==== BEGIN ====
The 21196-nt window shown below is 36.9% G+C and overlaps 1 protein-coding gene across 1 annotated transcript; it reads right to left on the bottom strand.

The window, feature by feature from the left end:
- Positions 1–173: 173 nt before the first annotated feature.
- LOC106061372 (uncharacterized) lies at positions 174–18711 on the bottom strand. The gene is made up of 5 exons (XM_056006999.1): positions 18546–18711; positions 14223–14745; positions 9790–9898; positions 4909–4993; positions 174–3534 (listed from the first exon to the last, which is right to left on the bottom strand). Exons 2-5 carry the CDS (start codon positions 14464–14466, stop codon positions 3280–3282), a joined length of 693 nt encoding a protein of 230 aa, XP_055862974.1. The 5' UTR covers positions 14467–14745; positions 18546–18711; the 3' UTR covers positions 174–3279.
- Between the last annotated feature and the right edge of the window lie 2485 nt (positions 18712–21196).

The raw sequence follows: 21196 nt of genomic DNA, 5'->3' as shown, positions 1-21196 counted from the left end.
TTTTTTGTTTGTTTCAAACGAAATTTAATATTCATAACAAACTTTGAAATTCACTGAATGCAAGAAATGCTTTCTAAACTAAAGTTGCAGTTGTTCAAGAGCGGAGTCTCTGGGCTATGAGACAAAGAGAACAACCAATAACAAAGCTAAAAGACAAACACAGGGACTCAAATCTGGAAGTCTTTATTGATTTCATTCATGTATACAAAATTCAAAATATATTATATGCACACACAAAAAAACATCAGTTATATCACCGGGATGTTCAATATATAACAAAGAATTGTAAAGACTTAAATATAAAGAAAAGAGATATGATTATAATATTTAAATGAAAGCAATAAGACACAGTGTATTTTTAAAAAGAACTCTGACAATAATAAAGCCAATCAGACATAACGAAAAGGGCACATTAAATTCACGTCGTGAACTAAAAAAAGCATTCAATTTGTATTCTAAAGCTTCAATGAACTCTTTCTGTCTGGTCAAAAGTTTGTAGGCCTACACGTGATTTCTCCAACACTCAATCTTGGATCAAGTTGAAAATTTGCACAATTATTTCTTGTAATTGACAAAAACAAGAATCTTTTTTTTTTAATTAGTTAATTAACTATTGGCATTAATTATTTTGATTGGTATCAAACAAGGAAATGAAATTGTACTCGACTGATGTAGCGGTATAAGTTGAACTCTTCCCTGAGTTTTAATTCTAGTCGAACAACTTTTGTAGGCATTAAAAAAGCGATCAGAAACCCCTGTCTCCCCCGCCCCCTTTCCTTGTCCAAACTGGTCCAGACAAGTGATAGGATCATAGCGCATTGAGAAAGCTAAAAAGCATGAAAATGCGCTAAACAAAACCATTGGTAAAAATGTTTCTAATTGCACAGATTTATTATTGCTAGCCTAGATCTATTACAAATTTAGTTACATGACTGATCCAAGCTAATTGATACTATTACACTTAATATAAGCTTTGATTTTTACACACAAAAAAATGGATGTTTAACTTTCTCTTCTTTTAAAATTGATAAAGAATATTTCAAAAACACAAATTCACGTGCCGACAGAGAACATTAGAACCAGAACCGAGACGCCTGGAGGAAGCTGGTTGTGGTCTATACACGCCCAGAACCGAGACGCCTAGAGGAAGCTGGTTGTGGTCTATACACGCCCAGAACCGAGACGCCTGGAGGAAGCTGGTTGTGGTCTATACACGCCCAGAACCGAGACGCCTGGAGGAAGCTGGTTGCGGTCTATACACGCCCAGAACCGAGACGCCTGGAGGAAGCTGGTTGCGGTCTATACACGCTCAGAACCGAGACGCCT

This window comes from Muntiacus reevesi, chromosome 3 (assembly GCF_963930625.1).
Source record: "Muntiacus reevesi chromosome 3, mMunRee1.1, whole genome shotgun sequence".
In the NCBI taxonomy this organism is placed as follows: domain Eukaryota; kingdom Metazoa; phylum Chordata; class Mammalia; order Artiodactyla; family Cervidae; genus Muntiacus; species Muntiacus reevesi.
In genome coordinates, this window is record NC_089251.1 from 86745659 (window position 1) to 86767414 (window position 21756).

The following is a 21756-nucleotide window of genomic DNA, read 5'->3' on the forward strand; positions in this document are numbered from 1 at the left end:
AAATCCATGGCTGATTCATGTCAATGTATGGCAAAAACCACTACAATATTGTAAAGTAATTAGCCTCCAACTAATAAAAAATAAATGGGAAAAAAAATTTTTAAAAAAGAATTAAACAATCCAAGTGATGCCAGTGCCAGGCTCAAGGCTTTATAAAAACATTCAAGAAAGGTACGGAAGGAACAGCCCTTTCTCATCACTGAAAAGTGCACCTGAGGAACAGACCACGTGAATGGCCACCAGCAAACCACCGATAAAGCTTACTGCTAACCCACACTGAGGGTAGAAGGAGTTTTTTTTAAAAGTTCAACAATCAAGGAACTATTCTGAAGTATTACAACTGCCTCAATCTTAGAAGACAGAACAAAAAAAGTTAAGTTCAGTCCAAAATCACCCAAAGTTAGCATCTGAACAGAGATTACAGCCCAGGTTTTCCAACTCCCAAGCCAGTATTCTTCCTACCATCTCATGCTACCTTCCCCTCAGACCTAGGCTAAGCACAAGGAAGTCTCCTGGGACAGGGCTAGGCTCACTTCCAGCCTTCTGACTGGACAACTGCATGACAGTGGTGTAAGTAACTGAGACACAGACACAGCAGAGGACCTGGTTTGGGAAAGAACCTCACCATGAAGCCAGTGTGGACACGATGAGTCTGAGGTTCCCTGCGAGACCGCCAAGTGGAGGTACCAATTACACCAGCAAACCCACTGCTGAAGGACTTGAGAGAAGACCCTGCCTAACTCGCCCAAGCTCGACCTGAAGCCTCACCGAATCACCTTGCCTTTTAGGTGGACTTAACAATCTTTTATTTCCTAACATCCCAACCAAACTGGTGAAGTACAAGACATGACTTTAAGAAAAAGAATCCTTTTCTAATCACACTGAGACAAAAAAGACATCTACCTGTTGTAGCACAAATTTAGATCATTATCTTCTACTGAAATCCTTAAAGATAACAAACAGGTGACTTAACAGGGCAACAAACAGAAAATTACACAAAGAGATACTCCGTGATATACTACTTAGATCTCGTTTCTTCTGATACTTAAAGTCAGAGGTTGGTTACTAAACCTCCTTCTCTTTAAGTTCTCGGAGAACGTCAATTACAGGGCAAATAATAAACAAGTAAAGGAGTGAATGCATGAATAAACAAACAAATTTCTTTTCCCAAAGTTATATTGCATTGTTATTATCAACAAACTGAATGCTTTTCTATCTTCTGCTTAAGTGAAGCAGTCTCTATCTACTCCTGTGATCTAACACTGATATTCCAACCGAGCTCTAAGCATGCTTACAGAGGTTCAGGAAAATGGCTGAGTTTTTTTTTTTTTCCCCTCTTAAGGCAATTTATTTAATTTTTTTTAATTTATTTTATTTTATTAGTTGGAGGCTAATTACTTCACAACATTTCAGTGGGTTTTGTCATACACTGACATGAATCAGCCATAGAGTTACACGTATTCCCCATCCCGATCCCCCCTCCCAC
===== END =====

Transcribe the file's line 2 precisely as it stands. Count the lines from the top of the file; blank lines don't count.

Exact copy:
The window, feature by feature from the left end: